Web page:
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How To Win The AI Race
Diffusion>R&D. It won’t just be OpenAI and Deepmind to take you to the promised land!
In times of technological tumult, great powers rise and fall. In the past, it was not just leading in the cutting-edge technologies that proved critical for national advancement; the nations that spread the benefits of the technologies most effectively, rather than innovated first, have been able to grow faster over time and ultimately define the trajectory of their era.
Mercatus’ Matthew Mittelsteadt and I co-authored a new piece in Noema, where we argue that facilitating AI diffusion will be key to maintaining American pre-eminence in the coming decade.
I hope you read the entire piece. The following are some excerpts that illustrate our points.
Why the US shouldn’t bank on its firms on the AI frontier to sustainably outperforming Chinese models;
Why AI diffusion will be the 21st century’s driver of national competitiveness;
What strategies China may deploy to overcome hardware hurdles in the coming decades;
What regulators should do to manage public opinion while encouraging AI adoption;
And why it’s okay for policymakers to “drive in the dark” when governing emerging technologies.
The West’s AI Lead Won’t Hold
Computing power, algorithms, and data form the core triad for developing AI. We start by arguing that neither hardware nor software are reliable long-term leads for the West. On the algorithmic front:
Unlike past technological advances, which favored government and firm control, individual AI developers enjoy unique competitive autonomy today. Today’s researchers can read up on computer science discoveries and get close to the frontier of knowledge just through open-access publications. But the global shortage of talent means top AI researchers can be enticed from across the Pacific by top Chinese firms offering salaries in the millions, or even to Chinese firms’ Bay Area research labs, which is where Anthropic’s Dario Amodei got started in the field.
Industrial espionage adds additional competitive pressure and may further erode the research gap.
In China, Xi Jinping has personally emphasized that the state must give “attention to the development of general artificial intelligence”; espionage incentives are particularly high. Models will be stolen.
Not to mention the impacts of open source:
If the best models are to come from open-source development, the best models will be equally accessible in both China and the West. The success of open source may mean the elimination of any software-related geopolitical technological gaps.
As for hardware, Western firms like NVIDIA are intentionally designing chips that skirt export controls to supply China. And that’s only the legal side:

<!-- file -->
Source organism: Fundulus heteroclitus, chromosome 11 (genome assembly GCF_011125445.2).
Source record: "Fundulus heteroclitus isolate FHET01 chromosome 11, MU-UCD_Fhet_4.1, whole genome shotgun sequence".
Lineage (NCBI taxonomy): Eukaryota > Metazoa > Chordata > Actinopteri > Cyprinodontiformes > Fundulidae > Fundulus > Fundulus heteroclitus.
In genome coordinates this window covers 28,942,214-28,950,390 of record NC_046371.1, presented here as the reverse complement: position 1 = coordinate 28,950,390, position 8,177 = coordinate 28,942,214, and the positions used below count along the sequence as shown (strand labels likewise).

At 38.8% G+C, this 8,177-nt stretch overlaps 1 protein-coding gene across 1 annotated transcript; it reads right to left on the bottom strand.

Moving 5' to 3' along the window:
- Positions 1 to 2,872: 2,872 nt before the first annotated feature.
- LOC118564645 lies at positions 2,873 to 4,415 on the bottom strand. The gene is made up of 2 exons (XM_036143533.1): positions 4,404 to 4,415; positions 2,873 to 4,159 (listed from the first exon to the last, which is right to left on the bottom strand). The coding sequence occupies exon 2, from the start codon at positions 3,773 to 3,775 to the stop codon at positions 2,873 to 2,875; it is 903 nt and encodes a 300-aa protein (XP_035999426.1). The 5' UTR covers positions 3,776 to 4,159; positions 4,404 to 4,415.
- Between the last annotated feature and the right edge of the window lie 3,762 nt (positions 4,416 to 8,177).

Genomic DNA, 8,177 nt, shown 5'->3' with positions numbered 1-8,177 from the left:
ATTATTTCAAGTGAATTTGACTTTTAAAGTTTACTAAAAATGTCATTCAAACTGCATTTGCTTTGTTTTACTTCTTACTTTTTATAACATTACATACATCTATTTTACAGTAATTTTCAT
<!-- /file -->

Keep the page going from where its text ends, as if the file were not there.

Smuggling banned AI chips, with hundreds of thousands manufactured each year, is a relatively trivial task. While illicitly acquiring enough chips to graduate from “GPU-poor” status may be difficult, using global cloud service providers or even Chinese cloud service providers’ overseas server farms, Chinese companies can access top-of-the-line chips that can’t be imported into China. What’s more, there’s nothing on the books in the U.S. stopping the likes of Google or Anthropic from selling API access into China.
As I argue in last week’s piece below, China is perhaps a year or two off from making homegrown chips roughly competitive with NVIDIA’s.
The Time for Diffusion is Now
The key to AI impact is putting technologies into action across a range of sectors. Policy institutions have always played a key role in technology diffusion:
Diffusion, not development, is the bottleneck for success and today’s true public policy challenge.
Policymakers must shift strategic thinking away from R&D and toward policies that can help AI avoid the slow, decades-long diffusion process that delayed and inhibited electricity — a similar general-purpose technology — in the 20th century.
While technical diffusion may sound amorphous from a policy lens, as the Princeton scholar Helen Milner argues and the OECD has since empirically validated, the process is significantly influenced by regulatory and institutional design factors. The implication is that policymakers potentially hold the tools and levers needed to speed up the process and to come out ahead.
In the case of AI, we believe that American policymakers should prioritize clarity and adaptability:
To provide clarity, the Biden administration should begin the process of identifying statutes and compiling them into a comprehensive “AI regulatory map.” For the private sector, such clarity will promote risk-taking and confident innovation. For U.S. AI strategy, this effort would help Congress and regulators easily identify needless regulatory barriers, overlaps and contradictions that may forestall competitive success.